Will El Al Israel Airlines Ltd. (TASE: ELAL) lose ticket sales in the wake of the affair of the haredi (ultra-Orthodox Jewish) passengers who allegedly delayed the airline's flight 002 from New York to Tel Aviv because of their refusal to sit beside women? In a post on LinkedIn, Barak Eilam, CEO of Israeli technology company NICE Systems Ltd. (Nasdaq: NICE; TASE: NICE), sounds unequivocal about it. "At NICE we don't do business with companies that discriminate against race, gender or religion. NICE will not fly @EL AL Israel Airlines until they change their practice and actions discriminating women," his post reads. Eilam linked to his post a news item on the story that attracted huge attention on the Internet last week, in which El Al passengers describe what happened on the plane at Kennedy Airport.
In response, El Al CEO Gonen Usishkin said yesterday evening, "The post by the CEO of Nice was made hastily without checking the facts, and I made that clear in a call with him. The El Al personnel who dealt with the incident did so with due sensitivity. Anyone who flies on the national airline senses the values on which we built the company: an egalitarian company that makes no distinctions on the basis of religion, race or gender. For the removal of doubt, today I ordered that the procedures on this matter should be tightened, and in future any passenger who refuses to sit beside another passenger will immediately be removed from the flight."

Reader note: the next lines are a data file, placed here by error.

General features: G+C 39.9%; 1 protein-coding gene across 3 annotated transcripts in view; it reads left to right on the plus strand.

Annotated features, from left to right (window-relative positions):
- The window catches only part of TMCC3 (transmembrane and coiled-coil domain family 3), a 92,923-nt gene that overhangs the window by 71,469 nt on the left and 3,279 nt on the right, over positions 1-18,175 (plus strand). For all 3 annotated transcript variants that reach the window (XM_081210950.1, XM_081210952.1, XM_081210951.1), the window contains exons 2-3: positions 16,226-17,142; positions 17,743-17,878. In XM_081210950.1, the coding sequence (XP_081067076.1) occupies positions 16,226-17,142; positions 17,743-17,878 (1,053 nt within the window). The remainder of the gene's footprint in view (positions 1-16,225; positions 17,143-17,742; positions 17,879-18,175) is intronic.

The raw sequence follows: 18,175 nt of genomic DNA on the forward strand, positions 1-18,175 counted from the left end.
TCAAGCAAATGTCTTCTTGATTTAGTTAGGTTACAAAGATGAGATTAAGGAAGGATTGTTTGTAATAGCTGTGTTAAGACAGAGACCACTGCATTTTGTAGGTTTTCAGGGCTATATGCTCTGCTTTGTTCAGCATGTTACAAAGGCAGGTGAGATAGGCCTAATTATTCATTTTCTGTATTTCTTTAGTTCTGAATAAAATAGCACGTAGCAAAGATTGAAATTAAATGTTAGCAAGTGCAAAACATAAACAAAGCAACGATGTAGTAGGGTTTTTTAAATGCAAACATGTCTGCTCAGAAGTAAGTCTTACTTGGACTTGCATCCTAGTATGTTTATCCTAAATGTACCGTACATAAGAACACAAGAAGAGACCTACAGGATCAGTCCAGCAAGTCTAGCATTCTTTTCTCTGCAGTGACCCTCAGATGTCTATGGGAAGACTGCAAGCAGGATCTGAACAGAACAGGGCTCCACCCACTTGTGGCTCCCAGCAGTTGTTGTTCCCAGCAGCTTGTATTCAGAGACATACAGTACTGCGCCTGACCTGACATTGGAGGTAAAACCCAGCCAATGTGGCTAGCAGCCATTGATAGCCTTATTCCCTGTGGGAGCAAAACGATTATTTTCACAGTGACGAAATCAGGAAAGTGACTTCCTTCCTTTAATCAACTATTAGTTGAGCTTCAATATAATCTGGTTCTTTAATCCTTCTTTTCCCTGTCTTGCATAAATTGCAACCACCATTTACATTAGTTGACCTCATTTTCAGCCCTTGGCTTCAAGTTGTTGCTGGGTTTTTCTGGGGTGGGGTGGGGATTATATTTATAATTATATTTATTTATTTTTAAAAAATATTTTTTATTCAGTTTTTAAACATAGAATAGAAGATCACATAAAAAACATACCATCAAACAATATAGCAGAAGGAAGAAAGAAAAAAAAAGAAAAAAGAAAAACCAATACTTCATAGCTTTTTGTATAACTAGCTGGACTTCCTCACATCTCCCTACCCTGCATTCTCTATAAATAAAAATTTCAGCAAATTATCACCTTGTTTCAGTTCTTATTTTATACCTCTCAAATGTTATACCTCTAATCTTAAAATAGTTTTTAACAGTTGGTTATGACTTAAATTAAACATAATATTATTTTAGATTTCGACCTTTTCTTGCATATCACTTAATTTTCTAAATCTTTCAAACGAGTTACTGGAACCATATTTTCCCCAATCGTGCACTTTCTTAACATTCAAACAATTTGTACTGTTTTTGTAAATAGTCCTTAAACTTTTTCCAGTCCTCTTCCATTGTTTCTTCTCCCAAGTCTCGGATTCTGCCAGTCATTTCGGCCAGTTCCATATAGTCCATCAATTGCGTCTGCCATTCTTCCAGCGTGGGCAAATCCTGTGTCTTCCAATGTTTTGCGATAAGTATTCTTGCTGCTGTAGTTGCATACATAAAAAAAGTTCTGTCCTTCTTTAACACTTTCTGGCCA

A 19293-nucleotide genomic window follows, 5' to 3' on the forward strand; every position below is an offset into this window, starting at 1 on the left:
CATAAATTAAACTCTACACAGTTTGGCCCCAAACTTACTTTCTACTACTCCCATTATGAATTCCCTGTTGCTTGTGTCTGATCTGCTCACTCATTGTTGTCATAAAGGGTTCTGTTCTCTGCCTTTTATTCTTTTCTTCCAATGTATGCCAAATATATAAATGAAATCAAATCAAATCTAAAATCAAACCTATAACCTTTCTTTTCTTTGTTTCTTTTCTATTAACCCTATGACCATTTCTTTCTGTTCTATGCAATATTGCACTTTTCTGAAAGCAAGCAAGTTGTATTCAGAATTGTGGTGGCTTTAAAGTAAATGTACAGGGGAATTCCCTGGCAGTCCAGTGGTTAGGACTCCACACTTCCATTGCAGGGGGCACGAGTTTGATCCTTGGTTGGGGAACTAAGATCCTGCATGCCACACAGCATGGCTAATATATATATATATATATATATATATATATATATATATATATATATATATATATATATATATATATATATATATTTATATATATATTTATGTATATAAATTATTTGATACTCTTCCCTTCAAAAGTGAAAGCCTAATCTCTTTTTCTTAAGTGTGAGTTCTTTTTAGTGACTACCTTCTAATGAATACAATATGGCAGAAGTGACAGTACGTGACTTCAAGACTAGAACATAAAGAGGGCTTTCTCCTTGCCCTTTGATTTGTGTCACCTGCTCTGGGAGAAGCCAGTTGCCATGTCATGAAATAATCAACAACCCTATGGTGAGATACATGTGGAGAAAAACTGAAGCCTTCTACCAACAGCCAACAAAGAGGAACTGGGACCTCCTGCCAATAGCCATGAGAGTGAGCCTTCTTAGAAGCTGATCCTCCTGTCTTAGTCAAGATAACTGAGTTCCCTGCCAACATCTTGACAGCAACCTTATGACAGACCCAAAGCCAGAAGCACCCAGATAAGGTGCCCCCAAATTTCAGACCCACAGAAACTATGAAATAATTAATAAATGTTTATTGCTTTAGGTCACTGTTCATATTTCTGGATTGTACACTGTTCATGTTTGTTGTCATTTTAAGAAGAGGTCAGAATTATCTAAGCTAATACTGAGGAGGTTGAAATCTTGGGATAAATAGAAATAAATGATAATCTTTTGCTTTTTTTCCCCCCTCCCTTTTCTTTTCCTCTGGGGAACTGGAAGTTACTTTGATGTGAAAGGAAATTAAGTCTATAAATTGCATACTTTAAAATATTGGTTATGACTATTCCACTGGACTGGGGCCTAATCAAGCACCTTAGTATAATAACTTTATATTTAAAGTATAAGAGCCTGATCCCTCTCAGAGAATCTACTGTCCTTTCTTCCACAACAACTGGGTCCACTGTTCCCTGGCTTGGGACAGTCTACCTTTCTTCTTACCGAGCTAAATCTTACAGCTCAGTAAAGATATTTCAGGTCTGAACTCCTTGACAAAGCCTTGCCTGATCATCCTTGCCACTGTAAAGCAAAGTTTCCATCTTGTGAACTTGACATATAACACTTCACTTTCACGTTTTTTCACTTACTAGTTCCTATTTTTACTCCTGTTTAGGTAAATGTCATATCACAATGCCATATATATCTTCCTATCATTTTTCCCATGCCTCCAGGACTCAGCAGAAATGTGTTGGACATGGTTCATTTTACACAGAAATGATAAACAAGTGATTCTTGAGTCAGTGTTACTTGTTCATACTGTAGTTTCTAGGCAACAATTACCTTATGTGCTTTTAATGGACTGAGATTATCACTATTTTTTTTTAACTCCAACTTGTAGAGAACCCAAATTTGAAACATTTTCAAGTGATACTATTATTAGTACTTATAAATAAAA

According to the account of one passenger, four haredim who boarded the flight caused a delay and a commotion after refusing to sit beside women. According to this account, the group would not agree to discuss the matter with air hostesses, and male crew members tried to persuade passengers to move from their seats. In the end, two female passengers consented to do so. The report made waves and raised several questions. Could such a situation come about on any other airline? Is the whiff of discrimination that arises from the story acceptable at El Al, which has been dragged into court over the issue in the past?
Now a further question arises. Will El Al lose business customers following Nice's example? Nice alone is a large company whose employees probably fly hundreds if not thousands of times annually in aggregate, flights worth millions of shekels. Presumably a substantial proportion of these flights are on El Al.
Published by Globes [online], Israel business news - www.globes-online.com - on June 26, 2018
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